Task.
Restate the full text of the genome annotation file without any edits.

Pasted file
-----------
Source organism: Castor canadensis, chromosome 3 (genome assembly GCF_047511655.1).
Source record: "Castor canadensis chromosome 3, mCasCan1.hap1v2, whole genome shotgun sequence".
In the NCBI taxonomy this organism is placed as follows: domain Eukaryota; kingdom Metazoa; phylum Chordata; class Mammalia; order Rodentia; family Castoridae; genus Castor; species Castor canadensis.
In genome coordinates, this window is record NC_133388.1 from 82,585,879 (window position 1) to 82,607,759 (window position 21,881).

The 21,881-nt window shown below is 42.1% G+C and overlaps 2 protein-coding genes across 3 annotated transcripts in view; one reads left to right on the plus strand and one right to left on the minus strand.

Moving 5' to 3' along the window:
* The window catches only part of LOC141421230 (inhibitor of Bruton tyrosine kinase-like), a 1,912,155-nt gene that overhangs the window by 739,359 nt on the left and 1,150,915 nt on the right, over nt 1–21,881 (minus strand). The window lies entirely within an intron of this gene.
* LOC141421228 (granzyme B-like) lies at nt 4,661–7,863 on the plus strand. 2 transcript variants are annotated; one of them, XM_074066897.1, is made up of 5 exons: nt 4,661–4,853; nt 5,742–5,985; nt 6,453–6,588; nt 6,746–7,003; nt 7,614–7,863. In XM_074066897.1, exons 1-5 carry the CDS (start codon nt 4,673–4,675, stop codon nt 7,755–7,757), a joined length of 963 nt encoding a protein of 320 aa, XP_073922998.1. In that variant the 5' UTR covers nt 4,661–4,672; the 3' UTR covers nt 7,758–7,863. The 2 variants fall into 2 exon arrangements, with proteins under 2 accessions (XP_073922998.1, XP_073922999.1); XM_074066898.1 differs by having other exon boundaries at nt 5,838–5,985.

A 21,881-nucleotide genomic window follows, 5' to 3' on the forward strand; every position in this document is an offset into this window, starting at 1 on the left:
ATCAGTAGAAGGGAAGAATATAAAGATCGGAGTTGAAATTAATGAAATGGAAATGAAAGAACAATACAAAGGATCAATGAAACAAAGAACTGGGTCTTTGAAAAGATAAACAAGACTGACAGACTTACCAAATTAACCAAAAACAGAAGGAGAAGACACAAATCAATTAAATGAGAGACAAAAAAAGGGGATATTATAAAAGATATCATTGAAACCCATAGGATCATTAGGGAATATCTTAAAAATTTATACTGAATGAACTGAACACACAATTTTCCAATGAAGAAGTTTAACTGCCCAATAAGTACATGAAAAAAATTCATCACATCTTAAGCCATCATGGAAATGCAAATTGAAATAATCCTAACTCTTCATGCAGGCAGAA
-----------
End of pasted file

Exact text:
Source organism: Castor canadensis, chromosome 3 (genome assembly GCF_047511655.1).
Source record: "Castor canadensis chromosome 3, mCasCan1.hap1v2, whole genome shotgun sequence".
In the NCBI taxonomy this organism is placed as follows: domain Eukaryota; kingdom Metazoa; phylum Chordata; class Mammalia; order Rodentia; family Castoridae; genus Castor; species Castor canadensis.
In genome coordinates, this window is record NC_133388.1 from 82,585,879 (window position 1) to 82,607,759 (window position 21,881).

The 21,881-nt window shown below is 42.1% G+C and overlaps 2 protein-coding genes across 3 annotated transcripts in view; one reads left to right on the plus strand and one right to left on the minus strand.

Moving 5' to 3' along the window:
* The window catches only part of LOC141421230 (inhibitor of Bruton tyrosine kinase-like), a 1,912,155-nt gene that overhangs the window by 739,359 nt on the left and 1,150,915 nt on the right, over nt 1–21,881 (minus strand). The window lies entirely within an intron of this gene.
* LOC141421228 (granzyme B-like) lies at nt 4,661–7,863 on the plus strand. 2 transcript variants are annotated; one of them, XM_074066897.1, is made up of 5 exons: nt 4,661–4,853; nt 5,742–5,985; nt 6,453–6,588; nt 6,746–7,003; nt 7,614–7,863. In XM_074066897.1, exons 1-5 carry the CDS (start codon nt 4,673–4,675, stop codon nt 7,755–7,757), a joined length of 963 nt encoding a protein of 320 aa, XP_073922998.1. In that variant the 5' UTR covers nt 4,661–4,672; the 3' UTR covers nt 7,758–7,863. The 2 variants fall into 2 exon arrangements, with proteins under 2 accessions (XP_073922998.1, XP_073922999.1); XM_074066898.1 differs by having other exon boundaries at nt 5,838–5,985.

A 21,881-nucleotide genomic window follows, 5' to 3' on the forward strand; every position in this document is an offset into this window, starting at 1 on the left:
ATCAGTAGAAGGGAAGAATATAAAGATCGGAGTTGAAATTAATGAAATGGAAATGAAAGAACAATACAAAGGATCAATGAAACAAAGAACTGGGTCTTTGAAAAGATAAACAAGACTGACAGACTTACCAAATTAACCAAAAACAGAAGGAGAAGACACAAATCAATTAAATGAGAGACAAAAAAAGGGGATATTATAAAAGATATCATTGAAACCCATAGGATCATTAGGGAATATCTTAAAAATTTATACTGAATGAACTGAACACACAATTTTCCAATGAAGAAGTTTAACTGCCCAATAAGTACATGAAAAAAATTCATCACATCTTAAGCCATCATGGAAATGCAAATTGAAATAATCCTAACTCTTCATGCAGGCAGAA